With Fresh Eyes

The Re-Emergence

I am listening to the closing chords of Maurice Ravel’s orchestral translation of Russian composer Modest Mussorgsky’s, “Pictures at an Exhibition,” his celebrated 1874 piano suite. It is a classical masterwork comprised of ten musical impressions, inspired by paintings from a memorial exhibition of Mussorgsky’s artist friend Victor Hartmann. This work has been orchestrated by many composers, but Ravel’s rendition, completed in 1923, has proven to be the preferred choice in the repertoire of symphony orchestras. The well-known “The Great Gate of Kiev” is its triumphant conclusion.

“Pictures at an Exhibition” was performed with a masterful touch by the West Michigan Symphony, under the assured baton of Music Director Scott Speck, in their season opening concert on September 27. The all-Russian program, with featured works by Mussorgsky and Tchaikovsky, reverberated through the Frauenthal Theater, the majestic 1930 Spanish Renaissance complex in downtown Muskegon and long-time home to the Symphony.

The Frauenthal, originally the Michigan Theater, was saved from the wrecking ball in 1976 during the height of the urban renewal craze, which claimed many victims, including another downtown theater, the elegant Regent, demolished in 1972. Community patrons, led by industrialist A. Harold Frauenthal, for whom the theater is named, were instrumental in preserving, then restoring, this remaining Muskegon landmark.

The joyous sounds of the Symphony emanating from the Frauenthal are echoed in the resurgence now playing out in downtown Muskegon. There is a new energy, a new pride. Shaking off its dusty and vacuous image, the city has begun its revivification, with maiden businesses, new residents, and the daily rumblings of fresh construction. Yes, Muskegon needs to be attentive to pressing concerns, among them additional affordable housing in its center city and encompassing neighborhoods, and an increase in diverse downtown offerings. Yet, Muskegon has launched itself forward.

Anchoring this re-emergence are the historical and cultural institutions that have endured through the downtown’s varied stages, institutions that have grown in stature and acclaim. The Lakeshore Museum Center, and its offspring in the city’s heritage district, paired with the Muskegon Heritage Museum, are the purveyors of a proud past. The Hackley Public Library commands a prominent station on its downtown corner. The West Michigan Symphony and Muskegon Civic Theater find their sturdy moorings at the Frauenthal.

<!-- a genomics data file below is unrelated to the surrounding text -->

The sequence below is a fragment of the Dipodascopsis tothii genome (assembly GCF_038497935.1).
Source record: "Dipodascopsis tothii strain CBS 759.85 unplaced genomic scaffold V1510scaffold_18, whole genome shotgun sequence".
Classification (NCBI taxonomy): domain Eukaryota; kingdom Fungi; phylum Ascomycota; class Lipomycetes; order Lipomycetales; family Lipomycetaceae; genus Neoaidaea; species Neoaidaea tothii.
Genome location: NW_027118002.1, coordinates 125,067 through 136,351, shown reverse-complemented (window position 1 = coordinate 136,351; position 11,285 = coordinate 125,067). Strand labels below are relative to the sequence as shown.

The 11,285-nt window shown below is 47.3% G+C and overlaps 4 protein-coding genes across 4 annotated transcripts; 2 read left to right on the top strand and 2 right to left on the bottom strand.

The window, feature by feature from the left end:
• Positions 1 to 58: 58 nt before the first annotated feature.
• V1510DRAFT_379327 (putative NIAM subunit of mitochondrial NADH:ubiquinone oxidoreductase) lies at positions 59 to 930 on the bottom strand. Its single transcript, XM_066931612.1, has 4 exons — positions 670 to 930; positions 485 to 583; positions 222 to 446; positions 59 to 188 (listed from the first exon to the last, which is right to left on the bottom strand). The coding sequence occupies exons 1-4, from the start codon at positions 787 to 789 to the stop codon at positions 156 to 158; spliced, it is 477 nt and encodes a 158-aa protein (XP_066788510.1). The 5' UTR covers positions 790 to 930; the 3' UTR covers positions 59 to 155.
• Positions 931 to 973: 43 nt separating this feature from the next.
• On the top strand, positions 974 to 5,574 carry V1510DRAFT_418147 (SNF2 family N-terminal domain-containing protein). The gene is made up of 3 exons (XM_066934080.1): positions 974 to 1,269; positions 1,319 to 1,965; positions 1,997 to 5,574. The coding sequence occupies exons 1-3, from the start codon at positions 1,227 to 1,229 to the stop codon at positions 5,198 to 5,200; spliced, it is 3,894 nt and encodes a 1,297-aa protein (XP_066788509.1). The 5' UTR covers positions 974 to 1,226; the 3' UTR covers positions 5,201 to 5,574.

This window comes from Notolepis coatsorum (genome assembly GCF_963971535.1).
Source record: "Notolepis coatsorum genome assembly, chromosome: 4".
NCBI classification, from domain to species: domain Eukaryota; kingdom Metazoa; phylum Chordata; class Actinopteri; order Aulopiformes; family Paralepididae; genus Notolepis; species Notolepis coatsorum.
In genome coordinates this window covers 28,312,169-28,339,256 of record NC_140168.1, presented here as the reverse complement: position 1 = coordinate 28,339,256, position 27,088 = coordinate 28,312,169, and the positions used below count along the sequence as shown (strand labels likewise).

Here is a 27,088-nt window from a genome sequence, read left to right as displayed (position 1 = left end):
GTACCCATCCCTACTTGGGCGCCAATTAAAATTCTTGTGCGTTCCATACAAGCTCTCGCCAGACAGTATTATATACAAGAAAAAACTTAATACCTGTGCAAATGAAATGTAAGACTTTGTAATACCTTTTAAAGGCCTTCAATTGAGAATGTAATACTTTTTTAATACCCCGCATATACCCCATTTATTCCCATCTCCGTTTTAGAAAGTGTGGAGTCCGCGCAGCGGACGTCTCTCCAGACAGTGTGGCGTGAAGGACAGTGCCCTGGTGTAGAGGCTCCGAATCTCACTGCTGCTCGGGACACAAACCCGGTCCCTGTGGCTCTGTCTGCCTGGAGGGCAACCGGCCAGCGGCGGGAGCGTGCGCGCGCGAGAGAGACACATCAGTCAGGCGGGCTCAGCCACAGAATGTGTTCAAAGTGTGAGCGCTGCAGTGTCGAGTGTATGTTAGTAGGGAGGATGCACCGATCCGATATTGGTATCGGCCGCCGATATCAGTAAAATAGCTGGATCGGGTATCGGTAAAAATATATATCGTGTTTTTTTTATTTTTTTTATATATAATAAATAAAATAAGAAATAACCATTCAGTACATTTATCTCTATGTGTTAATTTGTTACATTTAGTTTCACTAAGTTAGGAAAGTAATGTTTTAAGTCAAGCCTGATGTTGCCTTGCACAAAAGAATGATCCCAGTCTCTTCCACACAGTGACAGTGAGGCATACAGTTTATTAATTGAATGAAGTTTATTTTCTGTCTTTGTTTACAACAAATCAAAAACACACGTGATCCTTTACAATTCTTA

The centerpiece, though, is the Muskegon Museum of Art. Now in its 117th year, the MMA boasts a permanent collection unequaled by any art museum in a city of its size. This cultural gem is the recipient of international attention, garnering requests for loans of work from its collection for major exhibitions. The MMA’s signature pieces, among them paintings by Edward Hopper, Winslow Homer, James Abbott McNeill Whistler, Pierre Bonnard, and John Steuart Curry, have traveled to venues throughout the U.S. and Europe. A collecting priority to diversify the museum’s holdings has resulted in acquisitions of works by prominent African American artists, among them Romare Bearden, Hughie Lee-Smith, Elizabeth Catlett, and Whitfield Lovell. A special treasure in the MMA collection is Edward S. Curtis’s twenty-volume “The North American Indian,” one of the few remaining complete portfolios of this monumental photographic study of the Native American.

We are attentive to history in pursuit of an inspiring future. That is what I heard in the last refrains of the West Michigan Symphony’s performance of “Pictures at an Exhibition” - the grand “The Great Gate of Kiev,” depicting a sketch of a city gate topped by cupolas, with carillon ringing. And, it is the message in Richard Hunt’s massive sculpture “Muskegon Rising,” which fronts the Frauenthal Theater. This symbol of re-birth, maligned by some, speaks of pride, hope, promise, community. “Muskegon Rising” and the Frauenthal bring our history and future together in an imposing coupling. They are both worthy of accolade.

Contact Rich at richmskgn@gmail.com